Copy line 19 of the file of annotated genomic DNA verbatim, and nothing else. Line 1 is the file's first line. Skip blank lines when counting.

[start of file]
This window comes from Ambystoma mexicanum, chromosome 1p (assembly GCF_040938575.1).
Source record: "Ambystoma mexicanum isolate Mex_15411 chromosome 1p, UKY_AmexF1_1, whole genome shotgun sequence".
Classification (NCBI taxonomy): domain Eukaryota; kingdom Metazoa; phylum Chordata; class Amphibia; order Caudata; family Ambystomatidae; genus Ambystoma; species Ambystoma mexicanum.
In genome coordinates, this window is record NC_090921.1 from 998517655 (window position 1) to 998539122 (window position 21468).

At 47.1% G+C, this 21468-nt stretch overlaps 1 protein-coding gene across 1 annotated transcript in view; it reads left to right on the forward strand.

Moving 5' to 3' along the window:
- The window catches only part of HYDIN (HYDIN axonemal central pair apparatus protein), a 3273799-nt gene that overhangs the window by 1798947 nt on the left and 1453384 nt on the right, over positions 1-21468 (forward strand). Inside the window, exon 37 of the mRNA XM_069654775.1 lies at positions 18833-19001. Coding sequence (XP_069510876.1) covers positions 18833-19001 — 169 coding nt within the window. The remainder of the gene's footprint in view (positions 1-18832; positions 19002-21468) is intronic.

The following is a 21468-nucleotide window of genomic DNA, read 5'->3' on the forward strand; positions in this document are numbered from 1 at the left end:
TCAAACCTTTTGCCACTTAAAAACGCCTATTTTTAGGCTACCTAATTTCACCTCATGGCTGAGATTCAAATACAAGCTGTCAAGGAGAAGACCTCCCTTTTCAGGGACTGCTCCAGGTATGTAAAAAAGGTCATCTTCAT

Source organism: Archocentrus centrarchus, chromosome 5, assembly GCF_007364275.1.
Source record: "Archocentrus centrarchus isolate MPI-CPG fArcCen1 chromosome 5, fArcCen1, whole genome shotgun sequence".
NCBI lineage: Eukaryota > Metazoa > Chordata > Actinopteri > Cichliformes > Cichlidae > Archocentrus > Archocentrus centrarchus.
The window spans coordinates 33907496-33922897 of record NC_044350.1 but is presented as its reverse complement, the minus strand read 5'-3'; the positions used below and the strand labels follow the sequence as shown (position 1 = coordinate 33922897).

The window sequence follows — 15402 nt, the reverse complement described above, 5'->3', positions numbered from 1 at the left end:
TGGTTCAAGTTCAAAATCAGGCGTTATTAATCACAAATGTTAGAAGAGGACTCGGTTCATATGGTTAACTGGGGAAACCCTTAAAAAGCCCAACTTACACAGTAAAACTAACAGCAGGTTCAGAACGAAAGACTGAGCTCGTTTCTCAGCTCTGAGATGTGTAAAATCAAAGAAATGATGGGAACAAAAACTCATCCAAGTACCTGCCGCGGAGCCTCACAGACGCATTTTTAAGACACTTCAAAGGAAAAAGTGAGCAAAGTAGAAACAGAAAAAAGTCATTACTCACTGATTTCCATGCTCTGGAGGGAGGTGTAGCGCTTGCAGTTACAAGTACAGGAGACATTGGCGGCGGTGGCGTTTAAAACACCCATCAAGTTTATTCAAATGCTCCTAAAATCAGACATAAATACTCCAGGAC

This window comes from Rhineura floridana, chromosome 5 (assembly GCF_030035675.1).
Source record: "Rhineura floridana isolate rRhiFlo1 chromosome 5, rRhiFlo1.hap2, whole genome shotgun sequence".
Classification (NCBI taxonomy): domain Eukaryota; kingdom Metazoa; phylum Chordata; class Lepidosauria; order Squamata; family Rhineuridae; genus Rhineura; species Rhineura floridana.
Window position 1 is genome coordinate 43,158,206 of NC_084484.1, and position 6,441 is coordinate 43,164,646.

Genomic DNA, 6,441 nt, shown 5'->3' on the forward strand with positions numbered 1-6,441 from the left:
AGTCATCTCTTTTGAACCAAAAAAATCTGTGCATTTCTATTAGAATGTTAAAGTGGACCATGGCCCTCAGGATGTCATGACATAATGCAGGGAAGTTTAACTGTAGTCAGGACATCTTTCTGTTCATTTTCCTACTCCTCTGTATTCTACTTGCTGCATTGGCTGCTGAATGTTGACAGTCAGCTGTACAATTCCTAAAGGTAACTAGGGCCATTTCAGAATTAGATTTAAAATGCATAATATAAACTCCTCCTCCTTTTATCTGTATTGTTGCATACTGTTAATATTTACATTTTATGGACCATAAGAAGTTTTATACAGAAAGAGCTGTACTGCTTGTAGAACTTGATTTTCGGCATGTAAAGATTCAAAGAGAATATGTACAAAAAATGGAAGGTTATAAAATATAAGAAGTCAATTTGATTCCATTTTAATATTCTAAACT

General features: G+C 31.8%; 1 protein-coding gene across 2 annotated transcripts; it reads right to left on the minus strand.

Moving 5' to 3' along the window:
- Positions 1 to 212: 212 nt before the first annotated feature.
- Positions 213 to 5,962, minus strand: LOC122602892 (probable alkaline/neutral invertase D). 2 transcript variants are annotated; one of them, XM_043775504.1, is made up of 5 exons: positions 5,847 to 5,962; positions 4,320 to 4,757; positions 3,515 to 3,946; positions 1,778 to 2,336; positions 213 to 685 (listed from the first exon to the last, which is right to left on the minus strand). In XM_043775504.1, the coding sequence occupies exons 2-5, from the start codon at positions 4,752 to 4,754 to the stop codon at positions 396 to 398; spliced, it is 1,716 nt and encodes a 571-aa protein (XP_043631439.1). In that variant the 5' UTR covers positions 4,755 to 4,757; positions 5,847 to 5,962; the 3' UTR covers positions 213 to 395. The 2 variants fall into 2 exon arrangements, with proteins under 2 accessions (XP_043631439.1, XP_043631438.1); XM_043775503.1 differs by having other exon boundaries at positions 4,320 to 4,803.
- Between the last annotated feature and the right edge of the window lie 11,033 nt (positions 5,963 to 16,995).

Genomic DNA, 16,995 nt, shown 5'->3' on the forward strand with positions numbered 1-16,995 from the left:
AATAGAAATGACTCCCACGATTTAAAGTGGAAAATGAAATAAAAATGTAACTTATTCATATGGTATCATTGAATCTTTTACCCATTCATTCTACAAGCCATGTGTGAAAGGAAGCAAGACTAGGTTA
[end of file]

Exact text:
Window position 1 is genome coordinate 43,158,206 of NC_084484.1, and position 6,441 is coordinate 43,164,646.